We can also look at this problem from a different perspective, namely by considering N as a substitutional dopant for an oxygen atom (N O ), calculating its formation energy, and comparing it to those of intrinsic defects, such as oxygen (V O ) and hydrogen (V H ) vacancies. Figure 5 shows the calculated formation energies and enthalpies as a function of the Fermi level inside the band gap for hydrogen-rich experimental conditions. These are the most favorable conditions for V O and hence N O formation. The slopes in the formation energy plot indicate the stable charge state of the defect. For Fermi level values very close to the valence band maximum (relevant for hole conductivity) Fig. 5 indicates that the most likely defect is \({V}_{O}^{+2}\) with \({N}_{O}^{0}\) only 1 eV higher in energy. This is a rather low value, indicating that N-doping is likely to be possible. However, our study also suggests that hole compensation by electrons provided by oxygen vacancies in ice-X cannot be ruled out. The shaded areas outline the large impact that the inclusion of the PV f term has on the formation energies at these pressures. Unfortunately, the formation volume V f is not technically defined for non-elemental solids and must be approximated (see supplementary material), leading to some ambiguity in the exact values for the formation enthalpies.

Figure 5
figure 5

Defect formation energies at P = 150 GPa in ice-X as a function of Fermi level for oxygen vacancy V O , hydrogen vacancy V H and nitrogen on a substitutional O-site N O , under H-rich conditions. Solid lines show the calculated formation energies, while the dashed lines show the formation enthalpies (including the PV f contribution).

Superconducting properties

There are many possible ways to study theoretically the effect of doping on the superconducting properties. The simplest way is by shifting rigidly the Fermi level, leaving both Kohn-Sham eigenvalues and eigenfunctions unchanged. The resulting phonon spectrum and electron-phonon scattering amplitude can then be used within an Eliashberg88, 89 scheme to compute the superconducting critical temperature as a function of the position of the Fermi level. For the ice-X of H2O at 150 GPa we compute, within this procedure, an astonishingly high phononic superconducting coupling, leading to room-temperature superconductivity already at a doping of a few percent! Although widely used in the literature, we can not expect that such a rigid shift of the Fermi level yields more than an estimate for the order of magnitude of the critical temperature upon doping. In fact, the extreme electron-phonon coupling obtained by the rigid shift would induce a strong electronic response, leading to a complete breakdown of the rigid shift approximation. Moreover, this method does not account for important physical effects stemming from the metallic part of the electronic screening, such as the mechanism responsible for Kohn anomalies90 that can significantly modify the spectrum of phonons.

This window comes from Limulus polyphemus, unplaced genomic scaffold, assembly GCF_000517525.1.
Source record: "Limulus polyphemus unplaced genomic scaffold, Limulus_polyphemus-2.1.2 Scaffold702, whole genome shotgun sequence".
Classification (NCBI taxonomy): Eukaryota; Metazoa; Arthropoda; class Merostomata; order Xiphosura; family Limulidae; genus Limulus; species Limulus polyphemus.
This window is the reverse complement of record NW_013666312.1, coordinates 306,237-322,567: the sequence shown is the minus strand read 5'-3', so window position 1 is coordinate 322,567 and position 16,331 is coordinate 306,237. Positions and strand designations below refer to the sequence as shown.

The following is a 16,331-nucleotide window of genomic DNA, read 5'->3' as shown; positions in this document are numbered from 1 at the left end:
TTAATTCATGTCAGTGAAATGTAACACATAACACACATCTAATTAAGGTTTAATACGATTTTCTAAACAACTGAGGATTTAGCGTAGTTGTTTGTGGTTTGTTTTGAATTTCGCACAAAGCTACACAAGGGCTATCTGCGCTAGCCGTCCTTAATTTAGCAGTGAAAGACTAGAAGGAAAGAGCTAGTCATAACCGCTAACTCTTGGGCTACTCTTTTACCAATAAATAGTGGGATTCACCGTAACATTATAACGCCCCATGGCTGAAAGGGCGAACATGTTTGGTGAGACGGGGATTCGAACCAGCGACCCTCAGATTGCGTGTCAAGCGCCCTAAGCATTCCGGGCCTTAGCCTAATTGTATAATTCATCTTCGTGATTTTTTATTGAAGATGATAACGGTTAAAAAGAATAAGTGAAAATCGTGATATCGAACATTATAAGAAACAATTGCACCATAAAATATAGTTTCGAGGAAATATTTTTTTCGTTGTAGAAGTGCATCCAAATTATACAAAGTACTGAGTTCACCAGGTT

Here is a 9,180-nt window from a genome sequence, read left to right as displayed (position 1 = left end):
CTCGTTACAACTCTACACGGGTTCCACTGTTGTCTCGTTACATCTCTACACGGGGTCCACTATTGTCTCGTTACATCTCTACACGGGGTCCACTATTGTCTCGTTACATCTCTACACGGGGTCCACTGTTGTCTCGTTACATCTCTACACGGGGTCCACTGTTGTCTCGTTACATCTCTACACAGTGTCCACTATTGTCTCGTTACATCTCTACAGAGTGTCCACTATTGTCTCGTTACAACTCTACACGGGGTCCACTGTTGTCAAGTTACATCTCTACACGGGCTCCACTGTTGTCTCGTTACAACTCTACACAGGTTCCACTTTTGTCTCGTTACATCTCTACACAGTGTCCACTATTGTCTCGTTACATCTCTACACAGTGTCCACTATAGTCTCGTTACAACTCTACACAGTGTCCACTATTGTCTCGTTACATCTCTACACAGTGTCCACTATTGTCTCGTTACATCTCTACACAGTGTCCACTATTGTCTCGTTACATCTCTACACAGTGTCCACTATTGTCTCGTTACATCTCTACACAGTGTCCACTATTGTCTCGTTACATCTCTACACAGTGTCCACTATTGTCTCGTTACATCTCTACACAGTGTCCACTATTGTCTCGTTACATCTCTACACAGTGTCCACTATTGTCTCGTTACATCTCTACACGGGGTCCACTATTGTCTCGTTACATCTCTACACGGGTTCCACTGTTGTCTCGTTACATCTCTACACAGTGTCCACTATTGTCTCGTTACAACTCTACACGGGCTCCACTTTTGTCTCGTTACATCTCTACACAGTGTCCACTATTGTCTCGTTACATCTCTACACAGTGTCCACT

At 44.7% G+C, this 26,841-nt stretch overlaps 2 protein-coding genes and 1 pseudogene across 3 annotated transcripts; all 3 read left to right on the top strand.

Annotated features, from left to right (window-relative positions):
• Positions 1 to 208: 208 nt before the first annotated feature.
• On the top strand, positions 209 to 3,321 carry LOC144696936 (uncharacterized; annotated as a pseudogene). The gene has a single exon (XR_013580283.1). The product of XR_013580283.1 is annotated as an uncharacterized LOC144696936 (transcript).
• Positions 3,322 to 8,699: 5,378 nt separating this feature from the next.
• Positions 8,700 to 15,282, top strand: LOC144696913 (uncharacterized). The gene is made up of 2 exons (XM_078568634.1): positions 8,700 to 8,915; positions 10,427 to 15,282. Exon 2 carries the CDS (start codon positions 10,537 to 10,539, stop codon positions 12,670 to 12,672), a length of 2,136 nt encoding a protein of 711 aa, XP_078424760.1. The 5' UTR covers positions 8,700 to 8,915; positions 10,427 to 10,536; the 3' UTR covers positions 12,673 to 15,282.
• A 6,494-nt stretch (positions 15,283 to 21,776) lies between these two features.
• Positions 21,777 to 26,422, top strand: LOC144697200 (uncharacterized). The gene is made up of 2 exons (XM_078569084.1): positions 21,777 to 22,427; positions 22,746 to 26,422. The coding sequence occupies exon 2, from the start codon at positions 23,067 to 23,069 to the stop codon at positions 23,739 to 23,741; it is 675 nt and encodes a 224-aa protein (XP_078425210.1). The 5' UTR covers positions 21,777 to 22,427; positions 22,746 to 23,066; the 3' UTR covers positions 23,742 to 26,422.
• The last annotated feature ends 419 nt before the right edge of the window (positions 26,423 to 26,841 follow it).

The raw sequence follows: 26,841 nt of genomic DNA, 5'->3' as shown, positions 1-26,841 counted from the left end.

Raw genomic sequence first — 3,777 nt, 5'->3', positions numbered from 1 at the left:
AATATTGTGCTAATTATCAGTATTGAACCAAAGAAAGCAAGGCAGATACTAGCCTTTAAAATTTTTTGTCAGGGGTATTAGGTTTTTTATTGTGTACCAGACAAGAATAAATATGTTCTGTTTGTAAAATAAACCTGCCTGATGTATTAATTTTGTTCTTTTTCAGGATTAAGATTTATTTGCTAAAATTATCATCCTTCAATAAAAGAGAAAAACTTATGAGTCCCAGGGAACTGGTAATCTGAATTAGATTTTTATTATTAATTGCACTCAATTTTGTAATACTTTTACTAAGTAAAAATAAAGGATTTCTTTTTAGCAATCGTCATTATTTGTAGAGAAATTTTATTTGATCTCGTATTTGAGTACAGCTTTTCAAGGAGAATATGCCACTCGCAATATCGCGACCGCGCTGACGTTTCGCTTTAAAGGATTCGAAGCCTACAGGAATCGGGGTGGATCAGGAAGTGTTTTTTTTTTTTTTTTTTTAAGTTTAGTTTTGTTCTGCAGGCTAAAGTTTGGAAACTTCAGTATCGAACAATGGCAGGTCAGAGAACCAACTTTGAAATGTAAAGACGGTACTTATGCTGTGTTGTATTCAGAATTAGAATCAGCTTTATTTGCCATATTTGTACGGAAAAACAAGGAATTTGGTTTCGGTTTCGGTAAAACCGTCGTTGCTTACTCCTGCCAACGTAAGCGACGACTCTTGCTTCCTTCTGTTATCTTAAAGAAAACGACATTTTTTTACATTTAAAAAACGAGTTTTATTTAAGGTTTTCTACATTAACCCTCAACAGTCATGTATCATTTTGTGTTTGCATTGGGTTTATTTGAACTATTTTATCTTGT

A more realistic way to study theoretically the effect of doping on the superconducting properties is to calculate the phonon and electron-phonon matrix elements. The phonon spectra and the electron-phonon matrix elements were obtained employing density-functional perturbation theory91, 92, as implemented in the plane-wave based code abinit93.

As we have seen, doping turns out to have a dramatic effect on the electronic structure of ice, in the phonon spectrum (not shown) and in the Eliashberg spectral functions, shown in Fig. 6 as a function of doping at 150 GPa. Comparing the supercell calculations with results obtained with a rigidly shifted Fermi level (see Fig. 6), we observe a complete restructuring of the phonon energies and coupling strength. The metallization provides a significant screening causing both a softening of the phonon frequencies and a reduction of the deformation potential. Nevertheless we still observe a significant electron-phonon coupling, as can be seen from the Eliashberg functions as well as from the logarithmic average of the phonon frequency ω log 89, 94 (see Fig. 7). We furthermore calculated the phonon band-structure for B, C, N, and P doping. We find that all systems are highly unstable with large imaginary frequencies, with the only exception being nitrogen, that leads to dynamically stable structures in the doping range studied.

Figure 6
figure 6

Eliashberg spectral function (black lines) and integration curve of the electron-phonon coupling constant λ(ω) (red lines) for hole-doped H2O in its phase X at 150 GPa. Doping level is indicated in each panel. Shaded areas are the projections on atomic displacements of oxygen/nitrogen (violet) and hydrogen (light blue).

Figure 7
figure 7

Top panel: calculated critical temperatures with the McMillan-Allen-Dynes formula as a function of doping of H2O in its phase X at 150 GPa. Lower panel: electron phonon coupling constant λ (red left triangles and left axis) and average phonon frequency ω log (green right triangles and right axis). Solid lines are a guide to the eye.

For low doping (<12.5%) two major contributions to λ can be distinguished: (i) the low frequency optical phonons (oxygen vibrations) that couple with 2p nitrogen states; and (ii) the mid-frequency range 150–200 meV (1100–1800 cm−1) that couples with the covalent oxygen-nitrogen hybridized state. For 25% doping all phonon branches contribute significantly to the e − p coupling, since at this doping the structure adopts a completely metallic character.